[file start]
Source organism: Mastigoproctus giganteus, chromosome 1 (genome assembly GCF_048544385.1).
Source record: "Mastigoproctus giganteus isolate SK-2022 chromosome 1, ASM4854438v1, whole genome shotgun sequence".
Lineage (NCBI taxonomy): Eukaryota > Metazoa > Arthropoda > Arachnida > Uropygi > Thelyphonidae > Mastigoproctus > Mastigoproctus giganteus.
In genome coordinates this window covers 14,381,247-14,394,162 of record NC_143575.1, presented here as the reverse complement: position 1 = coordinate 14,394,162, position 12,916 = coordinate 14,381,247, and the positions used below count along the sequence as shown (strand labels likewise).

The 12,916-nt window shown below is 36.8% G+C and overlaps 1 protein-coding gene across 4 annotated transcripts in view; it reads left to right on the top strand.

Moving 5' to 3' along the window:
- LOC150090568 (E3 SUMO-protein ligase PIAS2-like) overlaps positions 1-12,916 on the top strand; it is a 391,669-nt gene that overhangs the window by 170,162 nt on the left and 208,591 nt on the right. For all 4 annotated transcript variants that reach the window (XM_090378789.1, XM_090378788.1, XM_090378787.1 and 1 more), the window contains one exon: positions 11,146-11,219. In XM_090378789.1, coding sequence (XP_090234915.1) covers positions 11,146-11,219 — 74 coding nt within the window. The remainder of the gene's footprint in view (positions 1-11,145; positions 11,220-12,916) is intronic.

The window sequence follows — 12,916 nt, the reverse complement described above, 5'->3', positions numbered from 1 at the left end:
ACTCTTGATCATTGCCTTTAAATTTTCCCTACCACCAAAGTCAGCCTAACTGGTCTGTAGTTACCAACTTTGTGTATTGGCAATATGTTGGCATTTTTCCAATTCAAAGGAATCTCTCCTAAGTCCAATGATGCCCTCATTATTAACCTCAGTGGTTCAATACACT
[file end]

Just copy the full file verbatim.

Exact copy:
Source organism: Mastigoproctus giganteus, chromosome 1 (genome assembly GCF_048544385.1).
Source record: "Mastigoproctus giganteus isolate SK-2022 chromosome 1, ASM4854438v1, whole genome shotgun sequence".
Lineage (NCBI taxonomy): Eukaryota > Metazoa > Arthropoda > Arachnida > Uropygi > Thelyphonidae > Mastigoproctus > Mastigoproctus giganteus.
In genome coordinates this window covers 14,381,247-14,394,162 of record NC_143575.1, presented here as the reverse complement: position 1 = coordinate 14,394,162, position 12,916 = coordinate 14,381,247, and the positions used below count along the sequence as shown (strand labels likewise).

The 12,916-nt window shown below is 36.8% G+C and overlaps 1 protein-coding gene across 4 annotated transcripts in view; it reads left to right on the top strand.

Moving 5' to 3' along the window:
- LOC150090568 (E3 SUMO-protein ligase PIAS2-like) overlaps positions 1-12,916 on the top strand; it is a 391,669-nt gene that overhangs the window by 170,162 nt on the left and 208,591 nt on the right. For all 4 annotated transcript variants that reach the window (XM_090378789.1, XM_090378788.1, XM_090378787.1 and 1 more), the window contains one exon: positions 11,146-11,219. In XM_090378789.1, coding sequence (XP_090234915.1) covers positions 11,146-11,219 — 74 coding nt within the window. The remainder of the gene's footprint in view (positions 1-11,145; positions 11,220-12,916) is intronic.

The window sequence follows — 12,916 nt, the reverse complement described above, 5'->3', positions numbered from 1 at the left end:
ACTCTTGATCATTGCCTTTAAATTTTCCCTACCACCAAAGTCAGCCTAACTGGTCTGTAGTTACCAACTTTGTGTATTGGCAATATGTTGGCATTTTTCCAATTCAAAGGAATCTCTCCTAAGTCCAATGATGCCCTCATTATTAACCTCAGTGGTTCAATACACT